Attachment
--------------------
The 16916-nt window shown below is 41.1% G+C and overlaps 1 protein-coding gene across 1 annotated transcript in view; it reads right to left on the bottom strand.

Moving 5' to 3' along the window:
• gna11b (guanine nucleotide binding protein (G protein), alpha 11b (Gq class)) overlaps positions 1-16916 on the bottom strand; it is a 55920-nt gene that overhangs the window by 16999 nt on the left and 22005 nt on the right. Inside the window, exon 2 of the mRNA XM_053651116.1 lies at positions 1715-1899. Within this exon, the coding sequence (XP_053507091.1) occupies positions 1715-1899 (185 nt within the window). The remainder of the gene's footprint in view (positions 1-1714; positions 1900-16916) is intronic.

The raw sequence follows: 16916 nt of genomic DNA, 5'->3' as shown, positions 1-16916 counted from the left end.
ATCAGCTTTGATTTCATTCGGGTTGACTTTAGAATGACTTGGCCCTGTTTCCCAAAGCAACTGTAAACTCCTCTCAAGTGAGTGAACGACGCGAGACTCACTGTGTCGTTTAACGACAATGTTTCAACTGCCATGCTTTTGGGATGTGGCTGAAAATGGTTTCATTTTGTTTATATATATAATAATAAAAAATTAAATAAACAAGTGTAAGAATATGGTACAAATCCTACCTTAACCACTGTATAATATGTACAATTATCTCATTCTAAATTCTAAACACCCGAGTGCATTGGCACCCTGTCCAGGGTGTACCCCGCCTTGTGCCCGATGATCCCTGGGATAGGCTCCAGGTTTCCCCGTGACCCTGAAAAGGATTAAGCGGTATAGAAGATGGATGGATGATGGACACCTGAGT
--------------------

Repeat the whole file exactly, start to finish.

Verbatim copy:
The 16916-nt window shown below is 41.1% G+C and overlaps 1 protein-coding gene across 1 annotated transcript in view; it reads right to left on the bottom strand.

Moving 5' to 3' along the window:
• gna11b (guanine nucleotide binding protein (G protein), alpha 11b (Gq class)) overlaps positions 1-16916 on the bottom strand; it is a 55920-nt gene that overhangs the window by 16999 nt on the left and 22005 nt on the right. Inside the window, exon 2 of the mRNA XM_053651116.1 lies at positions 1715-1899. Within this exon, the coding sequence (XP_053507091.1) occupies positions 1715-1899 (185 nt within the window). The remainder of the gene's footprint in view (positions 1-1714; positions 1900-16916) is intronic.

The raw sequence follows: 16916 nt of genomic DNA, 5'->3' as shown, positions 1-16916 counted from the left end.
ATCAGCTTTGATTTCATTCGGGTTGACTTTAGAATGACTTGGCCCTGTTTCCCAAAGCAACTGTAAACTCCTCTCAAGTGAGTGAACGACGCGAGACTCACTGTGTCGTTTAACGACAATGTTTCAACTGCCATGCTTTTGGGATGTGGCTGAAAATGGTTTCATTTTGTTTATATATATAATAATAAAAAATTAAATAAACAAGTGTAAGAATATGGTACAAATCCTACCTTAACCACTGTATAATATGTACAATTATCTCATTCTAAATTCTAAACACCCGAGTGCATTGGCACCCTGTCCAGGGTGTACCCCGCCTTGTGCCCGATGATCCCTGGGATAGGCTCCAGGTTTCCCCGTGACCCTGAAAAGGATTAAGCGGTATAGAAGATGGATGGATGATGGACACCTGAGT